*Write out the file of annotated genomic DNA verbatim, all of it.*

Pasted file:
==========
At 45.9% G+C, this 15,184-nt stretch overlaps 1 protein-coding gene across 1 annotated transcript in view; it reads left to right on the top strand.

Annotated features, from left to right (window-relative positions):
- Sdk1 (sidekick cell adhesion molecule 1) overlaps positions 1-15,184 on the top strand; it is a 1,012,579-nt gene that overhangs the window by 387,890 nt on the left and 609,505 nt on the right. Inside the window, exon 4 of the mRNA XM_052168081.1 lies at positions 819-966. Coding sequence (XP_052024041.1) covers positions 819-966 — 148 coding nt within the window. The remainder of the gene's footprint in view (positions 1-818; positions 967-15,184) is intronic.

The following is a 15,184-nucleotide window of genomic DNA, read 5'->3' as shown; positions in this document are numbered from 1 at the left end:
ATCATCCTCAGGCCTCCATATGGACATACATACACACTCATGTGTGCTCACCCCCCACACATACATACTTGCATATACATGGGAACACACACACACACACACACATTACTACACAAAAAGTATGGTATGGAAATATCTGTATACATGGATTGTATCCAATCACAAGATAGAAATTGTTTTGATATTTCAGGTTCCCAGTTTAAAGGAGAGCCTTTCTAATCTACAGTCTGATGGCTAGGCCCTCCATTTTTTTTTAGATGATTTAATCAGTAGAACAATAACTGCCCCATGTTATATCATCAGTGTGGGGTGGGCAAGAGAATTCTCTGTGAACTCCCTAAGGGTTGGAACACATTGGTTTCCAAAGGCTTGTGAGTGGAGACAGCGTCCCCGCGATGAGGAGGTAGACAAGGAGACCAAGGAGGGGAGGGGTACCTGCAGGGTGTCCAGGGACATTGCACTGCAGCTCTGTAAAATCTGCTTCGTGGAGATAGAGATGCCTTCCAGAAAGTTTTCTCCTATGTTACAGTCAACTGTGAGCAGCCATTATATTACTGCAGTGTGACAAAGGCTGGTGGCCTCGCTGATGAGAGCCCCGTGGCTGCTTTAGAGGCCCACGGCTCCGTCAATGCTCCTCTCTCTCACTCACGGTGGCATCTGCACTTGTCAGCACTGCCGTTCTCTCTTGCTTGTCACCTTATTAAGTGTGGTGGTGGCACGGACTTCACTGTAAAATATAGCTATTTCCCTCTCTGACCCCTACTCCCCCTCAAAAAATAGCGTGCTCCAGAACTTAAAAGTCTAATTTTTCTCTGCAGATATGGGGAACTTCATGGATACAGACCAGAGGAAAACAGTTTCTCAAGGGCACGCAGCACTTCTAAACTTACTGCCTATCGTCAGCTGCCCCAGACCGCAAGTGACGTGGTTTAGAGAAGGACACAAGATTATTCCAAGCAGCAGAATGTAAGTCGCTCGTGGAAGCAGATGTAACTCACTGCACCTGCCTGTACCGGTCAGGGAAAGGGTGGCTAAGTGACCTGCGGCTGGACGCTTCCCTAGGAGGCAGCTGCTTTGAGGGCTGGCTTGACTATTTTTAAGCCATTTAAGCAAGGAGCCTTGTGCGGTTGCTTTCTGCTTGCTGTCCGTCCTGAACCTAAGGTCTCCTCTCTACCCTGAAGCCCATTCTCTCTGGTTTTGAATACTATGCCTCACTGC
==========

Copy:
At 45.9% G+C, this 15,184-nt stretch overlaps 1 protein-coding gene across 1 annotated transcript in view; it reads left to right on the top strand.

Annotated features, from left to right (window-relative positions):
- Sdk1 (sidekick cell adhesion molecule 1) overlaps positions 1-15,184 on the top strand; it is a 1,012,579-nt gene that overhangs the window by 387,890 nt on the left and 609,505 nt on the right. Inside the window, exon 4 of the mRNA XM_052168081.1 lies at positions 819-966. Coding sequence (XP_052024041.1) covers positions 819-966 — 148 coding nt within the window. The remainder of the gene's footprint in view (positions 1-818; positions 967-15,184) is intronic.

The following is a 15,184-nucleotide window of genomic DNA, read 5'->3' as shown; positions in this document are numbered from 1 at the left end:
ATCATCCTCAGGCCTCCATATGGACATACATACACACTCATGTGTGCTCACCCCCCACACATACATACTTGCATATACATGGGAACACACACACACACACACACATTACTACACAAAAAGTATGGTATGGAAATATCTGTATACATGGATTGTATCCAATCACAAGATAGAAATTGTTTTGATATTTCAGGTTCCCAGTTTAAAGGAGAGCCTTTCTAATCTACAGTCTGATGGCTAGGCCCTCCATTTTTTTTTAGATGATTTAATCAGTAGAACAATAACTGCCCCATGTTATATCATCAGTGTGGGGTGGGCAAGAGAATTCTCTGTGAACTCCCTAAGGGTTGGAACACATTGGTTTCCAAAGGCTTGTGAGTGGAGACAGCGTCCCCGCGATGAGGAGGTAGACAAGGAGACCAAGGAGGGGAGGGGTACCTGCAGGGTGTCCAGGGACATTGCACTGCAGCTCTGTAAAATCTGCTTCGTGGAGATAGAGATGCCTTCCAGAAAGTTTTCTCCTATGTTACAGTCAACTGTGAGCAGCCATTATATTACTGCAGTGTGACAAAGGCTGGTGGCCTCGCTGATGAGAGCCCCGTGGCTGCTTTAGAGGCCCACGGCTCCGTCAATGCTCCTCTCTCTCACTCACGGTGGCATCTGCACTTGTCAGCACTGCCGTTCTCTCTTGCTTGTCACCTTATTAAGTGTGGTGGTGGCACGGACTTCACTGTAAAATATAGCTATTTCCCTCTCTGACCCCTACTCCCCCTCAAAAAATAGCGTGCTCCAGAACTTAAAAGTCTAATTTTTCTCTGCAGATATGGGGAACTTCATGGATACAGACCAGAGGAAAACAGTTTCTCAAGGGCACGCAGCACTTCTAAACTTACTGCCTATCGTCAGCTGCCCCAGACCGCAAGTGACGTGGTTTAGAGAAGGACACAAGATTATTCCAAGCAGCAGAATGTAAGTCGCTCGTGGAAGCAGATGTAACTCACTGCACCTGCCTGTACCGGTCAGGGAAAGGGTGGCTAAGTGACCTGCGGCTGGACGCTTCCCTAGGAGGCAGCTGCTTTGAGGGCTGGCTTGACTATTTTTAAGCCATTTAAGCAAGGAGCCTTGTGCGGTTGCTTTCTGCTTGCTGTCCGTCCTGAACCTAAGGTCTCCTCTCTACCCTGAAGCCCATTCTCTCTGGTTTTGAATACTATGCCTCACTGC